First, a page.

400 pp., 6 x 9
A volume in the series:
Studies in Print Culture and the History of the Book
"Uncle Tom's Cabin" and the Reading Revolution
Race, Literacy, Childhood, and Fiction, 1851–1911
A probing look at the “afterlife” of a classic American novel
"Uncle Tom's Cabin" and the Reading Revolution explores a transformation in the cultural meaning of Stowe’s influential book by addressing changes in reading practices and a shift in widely shared cultural assumptions. These changes reshaped interpretive conventions and generated new meanings for Stowe’s text in the wake of the Civil War.
During the 1850s, men, women, and children avidly devoured Stowe’s novel. White adults wept and could not put the book down, neglecting work and other obligations to complete it. African Americans both celebrated and denounced the book. By the 1890s, readers understood Uncle Tom’s Cabin in new ways. Prefaces and retrospectives celebrated Stowe’s novel as a historical event that led directly to emancipation and national unity. Commentaries played down the evangelical and polemical messages of the book.
Illustrations and children’s editions projected images of entertaining and devoted servants into an open-ended future. In the course of the 1890s, Uncle Tom’s Cabin became both a more viciously racialized book than it had been and a less compelling one. White readers no longer consumed the book at one sitting; Uncle Tom’s Cabin was now more widely known than read. However, in the growing silence surrounding slavery at the turn of the century, Stowe’s book became an increasingly important source of ideas, facts, and images that the children of ex-slaves and other free-black readers could use to make sense of their position in U.S. culture.
"Always lucidly written, original, and deeply and broadly researched. . . . Anyone who teaches Uncle Tom’s Cabin will be grateful for Hochman’s contextualization of the variety of possible responses to the text"—Patricia Crain, New York University
"An impressive book. . . . Hochman situates herself very effectively within the current debates surrounding the fields of ‘the history of the book’ and of reading."—Christopher Wilson, Boston College
"Using an impressively wide array of resources, [Hochman] documents and analyzes how the meaning of Uncle Tom's Cabin changed--for both adult and child readers, black and white--over the course of time. Clearly and concisely charting the interplay of the text of the novel itself, its societal and print contexts, and readers' responses, this volume will undoubtedly serve as a model for future scholars."—Choice
"For anyone who loves literature, Hochman's book illuminates the fluidity of attitudes toward seminal fictional work, literacy, and the very act of reading fiction itself."—Portland Press Herald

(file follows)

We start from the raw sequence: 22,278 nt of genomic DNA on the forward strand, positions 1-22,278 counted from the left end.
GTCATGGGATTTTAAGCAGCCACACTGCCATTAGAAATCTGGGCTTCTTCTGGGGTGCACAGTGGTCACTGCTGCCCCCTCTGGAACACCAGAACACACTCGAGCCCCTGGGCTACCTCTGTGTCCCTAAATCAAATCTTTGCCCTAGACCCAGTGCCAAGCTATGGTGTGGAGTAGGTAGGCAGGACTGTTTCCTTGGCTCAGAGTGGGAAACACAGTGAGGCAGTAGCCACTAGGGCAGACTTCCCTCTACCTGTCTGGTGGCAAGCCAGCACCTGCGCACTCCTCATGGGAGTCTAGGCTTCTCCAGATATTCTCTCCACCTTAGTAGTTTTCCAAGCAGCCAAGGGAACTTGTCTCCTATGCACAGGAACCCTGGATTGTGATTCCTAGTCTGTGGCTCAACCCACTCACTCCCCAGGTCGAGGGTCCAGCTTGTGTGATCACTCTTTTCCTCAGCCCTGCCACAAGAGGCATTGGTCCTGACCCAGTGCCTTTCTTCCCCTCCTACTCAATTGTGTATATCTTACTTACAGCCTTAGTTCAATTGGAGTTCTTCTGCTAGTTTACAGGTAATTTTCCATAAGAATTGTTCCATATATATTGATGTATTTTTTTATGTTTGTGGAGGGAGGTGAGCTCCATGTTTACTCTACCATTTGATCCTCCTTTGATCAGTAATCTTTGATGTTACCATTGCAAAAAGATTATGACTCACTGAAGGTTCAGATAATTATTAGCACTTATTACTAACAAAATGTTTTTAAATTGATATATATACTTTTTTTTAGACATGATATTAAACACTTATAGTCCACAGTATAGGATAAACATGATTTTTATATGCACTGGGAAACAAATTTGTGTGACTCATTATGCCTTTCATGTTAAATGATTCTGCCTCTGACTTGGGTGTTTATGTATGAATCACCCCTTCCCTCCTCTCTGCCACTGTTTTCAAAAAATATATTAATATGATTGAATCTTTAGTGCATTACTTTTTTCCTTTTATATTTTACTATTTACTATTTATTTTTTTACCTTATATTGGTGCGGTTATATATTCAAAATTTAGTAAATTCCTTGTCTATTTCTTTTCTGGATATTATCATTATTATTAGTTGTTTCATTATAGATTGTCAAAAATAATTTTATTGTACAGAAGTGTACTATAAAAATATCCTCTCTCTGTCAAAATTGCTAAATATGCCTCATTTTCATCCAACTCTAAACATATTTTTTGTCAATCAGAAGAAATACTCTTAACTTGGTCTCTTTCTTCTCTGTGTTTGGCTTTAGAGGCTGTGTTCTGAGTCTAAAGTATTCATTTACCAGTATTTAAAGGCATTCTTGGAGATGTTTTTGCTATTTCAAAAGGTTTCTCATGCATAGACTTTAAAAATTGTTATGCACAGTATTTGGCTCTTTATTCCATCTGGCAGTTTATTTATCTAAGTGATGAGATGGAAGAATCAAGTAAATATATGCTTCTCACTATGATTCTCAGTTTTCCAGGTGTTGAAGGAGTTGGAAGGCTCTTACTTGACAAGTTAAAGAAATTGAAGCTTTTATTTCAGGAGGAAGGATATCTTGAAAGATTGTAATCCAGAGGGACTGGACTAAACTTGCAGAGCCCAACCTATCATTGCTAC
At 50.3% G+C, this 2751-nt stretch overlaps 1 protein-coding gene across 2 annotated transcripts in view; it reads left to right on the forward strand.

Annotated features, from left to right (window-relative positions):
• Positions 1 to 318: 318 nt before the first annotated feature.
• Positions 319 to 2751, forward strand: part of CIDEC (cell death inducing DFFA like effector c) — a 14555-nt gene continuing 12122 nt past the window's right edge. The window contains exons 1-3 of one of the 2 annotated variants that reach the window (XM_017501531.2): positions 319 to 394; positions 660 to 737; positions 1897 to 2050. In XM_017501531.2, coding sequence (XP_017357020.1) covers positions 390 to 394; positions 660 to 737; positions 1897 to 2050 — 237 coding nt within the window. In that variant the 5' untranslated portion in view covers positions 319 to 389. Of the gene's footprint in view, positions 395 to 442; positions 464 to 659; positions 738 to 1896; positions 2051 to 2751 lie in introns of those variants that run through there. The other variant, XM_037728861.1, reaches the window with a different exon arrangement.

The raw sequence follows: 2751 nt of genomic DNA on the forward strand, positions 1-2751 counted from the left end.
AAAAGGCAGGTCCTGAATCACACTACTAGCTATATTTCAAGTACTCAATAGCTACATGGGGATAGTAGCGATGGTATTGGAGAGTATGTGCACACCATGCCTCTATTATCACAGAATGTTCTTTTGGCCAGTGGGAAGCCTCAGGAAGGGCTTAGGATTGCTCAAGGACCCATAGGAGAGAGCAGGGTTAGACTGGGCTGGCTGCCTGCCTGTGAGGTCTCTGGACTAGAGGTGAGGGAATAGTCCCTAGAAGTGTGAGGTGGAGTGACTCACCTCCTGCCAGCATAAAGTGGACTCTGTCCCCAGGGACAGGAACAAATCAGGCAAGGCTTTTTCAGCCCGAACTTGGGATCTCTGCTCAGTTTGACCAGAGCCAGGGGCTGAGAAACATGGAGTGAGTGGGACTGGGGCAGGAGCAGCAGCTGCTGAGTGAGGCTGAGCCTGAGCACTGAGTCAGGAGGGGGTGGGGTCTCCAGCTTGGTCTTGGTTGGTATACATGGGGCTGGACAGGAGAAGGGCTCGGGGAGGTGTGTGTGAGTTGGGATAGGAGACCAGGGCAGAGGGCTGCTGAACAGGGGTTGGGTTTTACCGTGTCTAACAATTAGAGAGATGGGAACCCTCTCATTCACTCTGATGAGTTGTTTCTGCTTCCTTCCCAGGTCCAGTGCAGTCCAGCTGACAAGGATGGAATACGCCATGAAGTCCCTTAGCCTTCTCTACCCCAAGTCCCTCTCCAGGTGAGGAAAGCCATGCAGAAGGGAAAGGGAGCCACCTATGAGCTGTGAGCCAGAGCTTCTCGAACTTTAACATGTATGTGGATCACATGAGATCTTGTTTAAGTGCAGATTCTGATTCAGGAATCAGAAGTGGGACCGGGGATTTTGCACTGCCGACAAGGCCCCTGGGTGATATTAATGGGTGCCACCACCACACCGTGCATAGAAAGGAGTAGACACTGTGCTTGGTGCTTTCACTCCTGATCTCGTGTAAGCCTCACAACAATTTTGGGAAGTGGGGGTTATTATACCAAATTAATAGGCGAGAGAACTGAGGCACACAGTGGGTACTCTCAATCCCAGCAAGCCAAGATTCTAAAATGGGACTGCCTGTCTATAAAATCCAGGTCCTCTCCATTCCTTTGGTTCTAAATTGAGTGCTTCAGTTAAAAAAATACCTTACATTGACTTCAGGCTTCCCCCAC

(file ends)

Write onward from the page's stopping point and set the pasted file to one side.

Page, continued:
"Hochman's strength is in her self-recognized 'eclectic sources' that include published and unpublished reader accounts from whites, blacks, and children; scrapbooks; illustrations; forewords; and reviews. These sources offer new and interesting ways to view the novel and remind historians that Uncle Tom's Cabin functioned as a cultural symbol for decades after the Civil War."—Journal of American History
"[A] fascinating book . . . ."—H-Net
"One of the major accomplishments of Barbara Hochman's latest work,'Uncle Tom's Cabin' and the Reading Revolution, is that her painstaking visual and textual analysis demonstrates beyond a doubt that the form and meaning of a classic novel change over time, very often though deliberate decisions on the part of publishers, illustrators, and other cultural arbiters. By examining multiple editions of Uncle Tom's Cabin over sixty years of its publishing history, Hochman shows that alterations in format and illustration, abridgements of the novel for children, and historical changes in the social attitudes toward African Americans profoundly changed readers' perceptions about messages of social justice contained in Stowe's novel."—Kritikon Litterarum
"A thought-provoking, meticulously researched, elegantly written account of the changes in the reception--the transformation in 'the cultural meaning'--of Uncle Tom's Cabin over six decades."—Journal of American Studies
"By working through the ways Stowe depicts readers and was in turn read by them, Hochman gives us layered insight into the history of reading as well as the history of reading this book."—Register of Kentucky Historical Society
"...a major contribution to our understanding of reading practices in the nineteenth century—and to the ongoing debate about the place of Stowe's famous novel in American literary history."—Legacy
". . . wholly original. . . . this is an excellent study overall, and I hope its approach and methodology will inspire a great number of future scholars to investigate the rich 'afterlives' of other texts."—Reception: Texts, Readers, Audiences, History
". . . offers convincing accounts of readers' lived experiences of Stowe's novel."—Nineteenth-Century Literature
"Early in the book, Hochman argues 'Stowe's novel altered the horizon of expectations for sentimental tales' (31). With a keen eye for analyzing visual culture and paratexts, Hochman has altered expectations for new histories of reading, demonstrating the possibilities for deep study of the range of cultural meanings ascribed to one book and its change over time. In recognition of its scholarly contribution to the history of reading, 'Uncle Tom's Cabin' and the Reading Revolution was the recipient of SHARP's 2012 DeLong Book History Book Prize, and deservedly so. Hochman's study will be of interest to scholars of nineteenth-century U.S. history and literature, and should have a long life in the classroom, where Uncle Tom’s Cabin is still required reading for countless undergraduate students."—SHARP News